How to Minimize Conflict in Your Divorce

Blog, Family Law

When couples get married, they do not plan or intend on getting a divorce.  Unfortunately, a high percentage of couples discover that there is a conflict of personalities between them that they cannot reconcile, or maybe alcoholism, drug addiction, adultery, mental illness, or a combination thereof, exists and they need to end their marriage.  This initial realism can cause a lot stress, anger, distrust, and apprehensiveness.  All of these things can easily interject conflict into the divorce process.  The higher the conflict, the longer the process and the more expensive your divorce will be.  In the end neither party will be happy with the outcome.

In order to preserve your mental and emotional health, physical health, and financial stability after your divorce, try to remove or minimize conflict in the divorce process.  This may be easier said than done when there are mental disorders, alcoholism, and/or drug addiction involved.  There are some basic things that you can do to try to minimize conflict.

1. Speak to an attorney to learn your rights and responsibilities.  If you do not understand what your rights, obligations, and what a judge is likely to order in your jurisdiction, you will be apprehensive, may have unrealistic expectations, worry what your spouse will do with your kids and property, and your spouse may even exploit your ignorance of the law.   All of these things will add conflict to the divorce process.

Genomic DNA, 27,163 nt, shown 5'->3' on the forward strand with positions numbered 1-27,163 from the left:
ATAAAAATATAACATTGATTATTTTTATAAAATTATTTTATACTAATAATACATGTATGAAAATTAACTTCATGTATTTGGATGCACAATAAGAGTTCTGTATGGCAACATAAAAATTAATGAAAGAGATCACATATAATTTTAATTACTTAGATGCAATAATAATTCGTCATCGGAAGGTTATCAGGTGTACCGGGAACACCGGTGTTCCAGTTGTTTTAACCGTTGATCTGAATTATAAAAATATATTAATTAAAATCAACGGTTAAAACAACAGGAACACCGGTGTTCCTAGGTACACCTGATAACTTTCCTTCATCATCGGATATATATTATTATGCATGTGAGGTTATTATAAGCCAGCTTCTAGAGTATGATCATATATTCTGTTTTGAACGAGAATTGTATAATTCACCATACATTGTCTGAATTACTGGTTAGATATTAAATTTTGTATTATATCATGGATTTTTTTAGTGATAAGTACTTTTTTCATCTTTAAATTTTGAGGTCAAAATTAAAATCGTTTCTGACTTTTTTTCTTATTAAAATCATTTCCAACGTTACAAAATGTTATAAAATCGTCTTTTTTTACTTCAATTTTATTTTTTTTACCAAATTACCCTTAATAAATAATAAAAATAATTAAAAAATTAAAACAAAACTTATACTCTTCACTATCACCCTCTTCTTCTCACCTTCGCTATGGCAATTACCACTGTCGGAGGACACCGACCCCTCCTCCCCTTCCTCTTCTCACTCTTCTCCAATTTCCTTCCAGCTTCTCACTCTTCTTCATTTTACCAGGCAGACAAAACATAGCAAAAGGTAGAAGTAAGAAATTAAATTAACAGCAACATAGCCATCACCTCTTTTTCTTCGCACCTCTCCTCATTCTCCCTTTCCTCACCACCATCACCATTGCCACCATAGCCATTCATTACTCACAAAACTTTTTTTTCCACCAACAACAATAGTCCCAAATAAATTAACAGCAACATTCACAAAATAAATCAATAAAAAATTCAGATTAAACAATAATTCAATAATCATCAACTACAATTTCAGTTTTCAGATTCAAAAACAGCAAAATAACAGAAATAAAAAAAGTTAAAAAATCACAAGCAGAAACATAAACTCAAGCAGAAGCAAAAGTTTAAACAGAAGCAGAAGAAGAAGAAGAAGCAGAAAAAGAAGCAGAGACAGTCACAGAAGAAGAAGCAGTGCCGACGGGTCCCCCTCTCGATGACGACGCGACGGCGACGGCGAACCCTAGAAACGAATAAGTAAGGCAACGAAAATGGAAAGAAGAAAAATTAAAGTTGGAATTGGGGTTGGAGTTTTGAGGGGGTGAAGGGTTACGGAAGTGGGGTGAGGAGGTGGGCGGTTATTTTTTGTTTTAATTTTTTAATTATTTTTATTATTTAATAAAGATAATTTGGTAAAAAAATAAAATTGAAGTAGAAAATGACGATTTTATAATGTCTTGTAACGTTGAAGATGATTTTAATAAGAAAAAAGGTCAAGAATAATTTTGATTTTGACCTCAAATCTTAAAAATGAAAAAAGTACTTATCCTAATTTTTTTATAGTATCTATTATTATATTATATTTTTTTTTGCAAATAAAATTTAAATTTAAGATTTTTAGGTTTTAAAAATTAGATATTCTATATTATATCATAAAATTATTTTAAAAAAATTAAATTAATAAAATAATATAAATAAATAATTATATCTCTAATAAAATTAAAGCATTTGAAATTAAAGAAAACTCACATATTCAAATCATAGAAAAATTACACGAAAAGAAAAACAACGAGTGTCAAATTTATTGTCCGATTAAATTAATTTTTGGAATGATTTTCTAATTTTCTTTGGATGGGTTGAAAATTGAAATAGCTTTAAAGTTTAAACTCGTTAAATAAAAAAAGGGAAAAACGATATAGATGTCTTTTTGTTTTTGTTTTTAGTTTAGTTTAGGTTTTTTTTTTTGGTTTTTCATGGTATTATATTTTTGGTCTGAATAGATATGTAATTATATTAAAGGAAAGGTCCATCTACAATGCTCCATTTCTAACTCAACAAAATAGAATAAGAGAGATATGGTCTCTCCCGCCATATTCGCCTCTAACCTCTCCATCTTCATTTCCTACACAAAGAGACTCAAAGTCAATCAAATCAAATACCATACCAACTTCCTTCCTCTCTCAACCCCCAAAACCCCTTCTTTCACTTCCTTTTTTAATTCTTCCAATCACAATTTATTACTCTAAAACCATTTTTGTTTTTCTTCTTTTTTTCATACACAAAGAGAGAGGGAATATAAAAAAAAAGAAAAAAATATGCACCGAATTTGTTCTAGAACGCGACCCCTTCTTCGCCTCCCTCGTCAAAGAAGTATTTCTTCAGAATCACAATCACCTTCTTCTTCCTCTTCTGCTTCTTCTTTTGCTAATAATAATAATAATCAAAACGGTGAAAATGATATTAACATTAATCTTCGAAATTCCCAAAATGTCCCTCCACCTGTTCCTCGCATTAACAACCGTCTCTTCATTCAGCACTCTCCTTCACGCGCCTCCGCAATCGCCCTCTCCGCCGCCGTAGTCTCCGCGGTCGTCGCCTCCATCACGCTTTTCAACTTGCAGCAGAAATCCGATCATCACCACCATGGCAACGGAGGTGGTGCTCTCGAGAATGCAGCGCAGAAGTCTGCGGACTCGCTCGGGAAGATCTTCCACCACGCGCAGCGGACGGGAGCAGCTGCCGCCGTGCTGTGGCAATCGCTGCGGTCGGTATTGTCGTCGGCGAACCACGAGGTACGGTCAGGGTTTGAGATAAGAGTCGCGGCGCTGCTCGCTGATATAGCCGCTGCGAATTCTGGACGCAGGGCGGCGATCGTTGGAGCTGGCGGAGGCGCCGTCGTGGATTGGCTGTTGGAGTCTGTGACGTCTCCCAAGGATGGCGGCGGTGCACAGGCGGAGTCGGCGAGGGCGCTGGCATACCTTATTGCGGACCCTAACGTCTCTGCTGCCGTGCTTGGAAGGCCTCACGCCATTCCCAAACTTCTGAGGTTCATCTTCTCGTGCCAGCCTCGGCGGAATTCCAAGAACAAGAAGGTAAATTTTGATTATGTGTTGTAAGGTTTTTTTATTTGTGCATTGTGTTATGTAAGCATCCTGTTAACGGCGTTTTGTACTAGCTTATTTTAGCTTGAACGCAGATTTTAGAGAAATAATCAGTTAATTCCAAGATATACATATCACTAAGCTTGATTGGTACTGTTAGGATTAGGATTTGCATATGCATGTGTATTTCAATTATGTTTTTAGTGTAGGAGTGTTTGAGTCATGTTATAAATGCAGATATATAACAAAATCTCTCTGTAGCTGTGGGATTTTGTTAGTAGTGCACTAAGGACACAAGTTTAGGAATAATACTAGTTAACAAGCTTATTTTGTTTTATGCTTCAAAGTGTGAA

2. Listen to your professionals. (i.e. lawyer, counselor, psychologist, social worker…) Your divorce case is unique and there are always two sides to the story.  Friends and third parties like to tell their “horror stories” and advise you based off their experiences.  However, those persons are not apt to disclose all of the true facts in their case and they certainly do not know all of the facts in your divorce.  Just utilize and enjoy their general support and friendship to help you through this difficult time.

3. If you want to discuss the terms of your divorce settlement with your spouse, do so at a neutral location and refrain from alcohol consumption.  If you hold meetings in the marital family room drinking wine, your comfort level and solitude may lead to arguments, outbursts, and possibly physical violence.

4. Do not intentionally push your spouse’s buttons.  You know what to say to get into a fight, and you know what not to say to avoid a fight.  What happens if you enter a bar at 1 a.m. and ask a patron “What are you looking at?”.

Understand the big picture.  If you do not have any children, why add conflict to the process?  Through open disclosure and discovery, and peaceful negotiations, you can swiftly divide the marital estate.  Then you never have to deal with your spouse again.  If you have children, you will need to communication and interact with your spouse for the rest of your children’s lives.  There will be birthdays, holidays, anniversaries, graduations, religious ceremonies, weddings, baby showers, and more.  By maintaining a civil divorce, it will preserve your relationship with your spouse and family.  It will also show your children that you both can act like mature adults even though your marriage together may have been a mistake.  Keep this mindset will help you avoid conflicts that may damage your relationships.